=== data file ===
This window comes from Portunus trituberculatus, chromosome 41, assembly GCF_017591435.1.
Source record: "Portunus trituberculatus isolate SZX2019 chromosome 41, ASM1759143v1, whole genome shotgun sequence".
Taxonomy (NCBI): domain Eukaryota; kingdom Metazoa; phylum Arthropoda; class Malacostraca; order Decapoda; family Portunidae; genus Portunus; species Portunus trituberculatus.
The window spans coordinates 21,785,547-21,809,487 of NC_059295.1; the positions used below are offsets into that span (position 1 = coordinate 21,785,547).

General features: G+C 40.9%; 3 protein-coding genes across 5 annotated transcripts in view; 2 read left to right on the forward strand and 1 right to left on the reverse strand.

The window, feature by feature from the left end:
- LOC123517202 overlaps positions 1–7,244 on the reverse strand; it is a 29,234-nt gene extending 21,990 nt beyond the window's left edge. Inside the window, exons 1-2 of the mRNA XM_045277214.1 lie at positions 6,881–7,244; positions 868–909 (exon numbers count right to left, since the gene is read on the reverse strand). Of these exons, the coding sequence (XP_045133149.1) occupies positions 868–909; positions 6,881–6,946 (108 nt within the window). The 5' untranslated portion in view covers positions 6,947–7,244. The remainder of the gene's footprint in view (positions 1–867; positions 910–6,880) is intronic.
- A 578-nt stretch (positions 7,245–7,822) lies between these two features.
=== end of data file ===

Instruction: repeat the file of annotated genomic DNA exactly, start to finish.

This window comes from Portunus trituberculatus, chromosome 41, assembly GCF_017591435.1.
Source record: "Portunus trituberculatus isolate SZX2019 chromosome 41, ASM1759143v1, whole genome shotgun sequence".
Taxonomy (NCBI): domain Eukaryota; kingdom Metazoa; phylum Arthropoda; class Malacostraca; order Decapoda; family Portunidae; genus Portunus; species Portunus trituberculatus.
The window spans coordinates 21,785,547-21,809,487 of NC_059295.1; the positions used below are offsets into that span (position 1 = coordinate 21,785,547).

General features: G+C 40.9%; 3 protein-coding genes across 5 annotated transcripts in view; 2 read left to right on the forward strand and 1 right to left on the reverse strand.

The window, feature by feature from the left end:
- LOC123517202 overlaps positions 1–7,244 on the reverse strand; it is a 29,234-nt gene extending 21,990 nt beyond the window's left edge. Inside the window, exons 1-2 of the mRNA XM_045277214.1 lie at positions 6,881–7,244; positions 868–909 (exon numbers count right to left, since the gene is read on the reverse strand). Of these exons, the coding sequence (XP_045133149.1) occupies positions 868–909; positions 6,881–6,946 (108 nt within the window). The 5' untranslated portion in view covers positions 6,947–7,244. The remainder of the gene's footprint in view (positions 1–867; positions 910–6,880) is intronic.
- A 578-nt stretch (positions 7,245–7,822) lies between these two features.